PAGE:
Removing Linux kernel files manually

In this article I am writing about removing Linux kernel files manually from your system. I am explaining this on Ubuntu distribution.

As we know we should use apt-get autoremove it we want to remove not needed packages e.g. old kernel files. In my situation for some reason this did not work (I was trying to find out why but not much luck). I had to deal with that as my /boot partition was full and new kernel file was available to instal - installation failed as there was not enough space on /boot partition. Below I provide steps I use to remove old kernel files manually.

Please notice that I tested this process but I do not guarantee it won't break your system - make sure to take backup of your system first.

As mentioned above on my system /boot was mounted as separate partition. To check used space enter below command:

df -h

Next thing to check is what current version of kernel system is using (you cannot remove this one). Command to check this is:

uname -a

You should see something like this and this is the current version of kernel files that system is using:

Linux domex-master 3.2.0-57-generic #87-Ubuntu SMP Tue Nov 12 21:35:10 UTC 2013 x86_64 x86_64 x86_64 GNU/Linux

If you list content of the /boot (ls -la /boot) partition you can see that there are files for old version of kernel that system doesn't use any more. They use space of /boot partition and these files should be removed to free up space for newest version of kernel files.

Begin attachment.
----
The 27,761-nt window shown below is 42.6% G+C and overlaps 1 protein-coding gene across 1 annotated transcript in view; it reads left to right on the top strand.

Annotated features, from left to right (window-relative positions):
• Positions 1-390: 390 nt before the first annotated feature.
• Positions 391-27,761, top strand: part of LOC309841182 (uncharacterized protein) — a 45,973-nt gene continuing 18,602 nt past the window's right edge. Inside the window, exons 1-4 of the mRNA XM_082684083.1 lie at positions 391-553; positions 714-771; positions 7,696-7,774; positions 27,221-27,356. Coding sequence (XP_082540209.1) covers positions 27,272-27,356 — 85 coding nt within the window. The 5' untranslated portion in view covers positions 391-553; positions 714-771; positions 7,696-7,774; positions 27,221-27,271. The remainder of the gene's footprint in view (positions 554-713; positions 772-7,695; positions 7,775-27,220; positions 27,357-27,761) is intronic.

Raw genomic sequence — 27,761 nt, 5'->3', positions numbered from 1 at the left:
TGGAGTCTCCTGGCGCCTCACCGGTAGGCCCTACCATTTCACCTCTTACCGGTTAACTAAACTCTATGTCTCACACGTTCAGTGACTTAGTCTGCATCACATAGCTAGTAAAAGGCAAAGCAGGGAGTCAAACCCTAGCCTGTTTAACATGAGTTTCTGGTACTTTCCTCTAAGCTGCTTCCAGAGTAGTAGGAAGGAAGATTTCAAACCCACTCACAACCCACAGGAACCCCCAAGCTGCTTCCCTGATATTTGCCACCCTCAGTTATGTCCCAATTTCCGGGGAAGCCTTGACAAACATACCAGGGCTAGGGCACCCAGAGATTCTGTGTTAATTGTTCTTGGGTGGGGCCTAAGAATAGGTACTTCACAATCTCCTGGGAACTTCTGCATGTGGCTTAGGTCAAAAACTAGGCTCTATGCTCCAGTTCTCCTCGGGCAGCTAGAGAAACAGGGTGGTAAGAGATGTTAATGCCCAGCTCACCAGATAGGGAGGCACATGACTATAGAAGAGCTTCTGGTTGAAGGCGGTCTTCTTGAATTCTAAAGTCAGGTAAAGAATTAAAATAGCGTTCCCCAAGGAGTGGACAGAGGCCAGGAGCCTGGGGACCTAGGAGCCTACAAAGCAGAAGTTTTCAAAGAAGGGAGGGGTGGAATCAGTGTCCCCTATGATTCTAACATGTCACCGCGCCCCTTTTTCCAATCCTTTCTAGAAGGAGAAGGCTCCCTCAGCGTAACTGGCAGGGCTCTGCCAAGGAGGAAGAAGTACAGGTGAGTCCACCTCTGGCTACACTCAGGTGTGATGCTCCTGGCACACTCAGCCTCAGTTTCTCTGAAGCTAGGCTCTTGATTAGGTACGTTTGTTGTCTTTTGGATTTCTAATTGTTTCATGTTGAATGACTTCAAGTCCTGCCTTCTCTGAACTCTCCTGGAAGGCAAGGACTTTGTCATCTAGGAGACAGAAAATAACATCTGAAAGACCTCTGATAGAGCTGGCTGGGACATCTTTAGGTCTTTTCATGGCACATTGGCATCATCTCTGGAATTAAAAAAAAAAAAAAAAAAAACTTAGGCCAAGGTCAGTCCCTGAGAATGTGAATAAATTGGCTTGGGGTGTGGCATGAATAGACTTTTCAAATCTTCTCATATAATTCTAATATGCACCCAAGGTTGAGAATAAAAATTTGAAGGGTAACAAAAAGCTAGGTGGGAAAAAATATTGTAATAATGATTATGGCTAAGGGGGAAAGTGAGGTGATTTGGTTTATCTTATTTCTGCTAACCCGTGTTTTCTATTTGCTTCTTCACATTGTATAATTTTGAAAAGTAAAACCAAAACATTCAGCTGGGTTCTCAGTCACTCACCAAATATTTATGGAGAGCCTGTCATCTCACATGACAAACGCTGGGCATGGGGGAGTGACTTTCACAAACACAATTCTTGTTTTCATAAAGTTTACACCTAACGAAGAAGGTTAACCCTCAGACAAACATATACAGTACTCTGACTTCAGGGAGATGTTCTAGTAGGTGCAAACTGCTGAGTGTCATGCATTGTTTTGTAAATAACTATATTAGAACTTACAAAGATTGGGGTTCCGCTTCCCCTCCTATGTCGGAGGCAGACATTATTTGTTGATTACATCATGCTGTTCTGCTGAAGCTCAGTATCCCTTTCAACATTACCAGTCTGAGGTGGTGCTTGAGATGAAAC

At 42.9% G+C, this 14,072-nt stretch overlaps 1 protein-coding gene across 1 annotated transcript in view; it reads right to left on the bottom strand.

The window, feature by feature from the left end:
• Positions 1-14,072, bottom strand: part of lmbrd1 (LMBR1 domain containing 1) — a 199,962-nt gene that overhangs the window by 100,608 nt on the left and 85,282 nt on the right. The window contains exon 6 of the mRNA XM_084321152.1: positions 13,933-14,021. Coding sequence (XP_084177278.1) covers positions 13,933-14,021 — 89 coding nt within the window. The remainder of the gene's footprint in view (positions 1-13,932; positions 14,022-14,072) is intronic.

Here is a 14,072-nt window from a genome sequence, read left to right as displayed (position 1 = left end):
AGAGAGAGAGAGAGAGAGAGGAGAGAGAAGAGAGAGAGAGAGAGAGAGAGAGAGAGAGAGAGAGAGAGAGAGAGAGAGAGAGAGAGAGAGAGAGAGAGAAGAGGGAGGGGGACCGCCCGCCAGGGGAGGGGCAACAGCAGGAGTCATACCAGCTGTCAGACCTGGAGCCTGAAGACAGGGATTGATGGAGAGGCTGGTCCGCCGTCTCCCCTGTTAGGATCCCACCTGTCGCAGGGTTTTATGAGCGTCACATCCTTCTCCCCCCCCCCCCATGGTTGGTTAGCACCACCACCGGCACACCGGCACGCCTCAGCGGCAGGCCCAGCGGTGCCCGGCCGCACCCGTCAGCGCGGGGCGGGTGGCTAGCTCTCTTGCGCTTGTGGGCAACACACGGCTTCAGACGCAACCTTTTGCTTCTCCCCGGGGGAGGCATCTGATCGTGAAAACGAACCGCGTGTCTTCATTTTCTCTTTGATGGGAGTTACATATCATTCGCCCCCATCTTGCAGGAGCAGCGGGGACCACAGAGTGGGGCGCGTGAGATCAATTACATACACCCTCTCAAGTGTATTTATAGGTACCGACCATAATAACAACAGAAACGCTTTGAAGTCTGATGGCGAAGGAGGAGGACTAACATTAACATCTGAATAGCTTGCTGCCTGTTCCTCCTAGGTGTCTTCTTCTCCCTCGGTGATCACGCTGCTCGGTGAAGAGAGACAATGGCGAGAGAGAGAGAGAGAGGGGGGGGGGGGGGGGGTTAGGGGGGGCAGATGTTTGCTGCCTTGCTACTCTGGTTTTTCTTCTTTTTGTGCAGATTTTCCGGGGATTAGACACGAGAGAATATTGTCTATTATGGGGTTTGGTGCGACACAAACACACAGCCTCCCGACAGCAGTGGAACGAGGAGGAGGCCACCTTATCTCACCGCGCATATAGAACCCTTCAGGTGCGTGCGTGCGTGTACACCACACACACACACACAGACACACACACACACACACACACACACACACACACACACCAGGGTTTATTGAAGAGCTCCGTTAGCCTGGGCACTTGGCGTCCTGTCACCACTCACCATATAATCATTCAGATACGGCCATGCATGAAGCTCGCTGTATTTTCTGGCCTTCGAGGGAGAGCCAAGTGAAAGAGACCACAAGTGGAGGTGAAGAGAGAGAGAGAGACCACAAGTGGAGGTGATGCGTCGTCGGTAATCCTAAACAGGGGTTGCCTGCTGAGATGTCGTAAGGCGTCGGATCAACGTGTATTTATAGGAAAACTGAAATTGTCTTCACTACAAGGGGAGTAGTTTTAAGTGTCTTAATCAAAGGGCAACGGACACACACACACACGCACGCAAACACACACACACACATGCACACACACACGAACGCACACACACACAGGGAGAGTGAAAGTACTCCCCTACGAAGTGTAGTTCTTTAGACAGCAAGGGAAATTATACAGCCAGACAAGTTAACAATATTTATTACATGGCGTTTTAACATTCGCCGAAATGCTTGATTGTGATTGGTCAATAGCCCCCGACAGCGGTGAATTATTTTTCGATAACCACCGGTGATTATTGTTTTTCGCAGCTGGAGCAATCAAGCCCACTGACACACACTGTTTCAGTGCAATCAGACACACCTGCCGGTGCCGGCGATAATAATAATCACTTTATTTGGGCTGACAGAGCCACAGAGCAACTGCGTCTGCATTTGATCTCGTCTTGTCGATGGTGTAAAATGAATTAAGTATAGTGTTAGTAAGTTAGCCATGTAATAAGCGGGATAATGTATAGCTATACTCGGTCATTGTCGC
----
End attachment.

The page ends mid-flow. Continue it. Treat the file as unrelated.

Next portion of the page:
To list installed kernel versions on you system you can use dpkg tool, for example:

sudo dpkg --list 'linux-*'

For each version you should see 3 different files (for system below 12.04 replace "generic" by "server"):

  • linux-headers-<version>
  • linux-headers-<version>-generic
  • linux-image-<version>-generic

Now we have to remove old kernel files using below commands:

sudo apt-get remove linux-image-<version>-generic

sudo apt-get purge linux-image-<version>-generic

sudo apt-get remove linux-headers-<version>-generic

sudo apt-get purge linux-headers-<version>

If you now run sudo dpkg --list 'linux-*' the old files should be marked as "un". If not I found that running bellow command would do that:

sudo aptitude purge linux-image-<version>-generic

In during removing files I had one more problem any of the above commands did not work for me. I had to manually remove old kernel files from /boot partion. I did this by running below command on old files until there was enough space for system to run above commands:

cd /boot

sudo rm initr.img-<version>-generic

Just for your information what I wrote above is based on various pages that address this problem but all this is distributed over different pages. I created this article to put all steps in one place.


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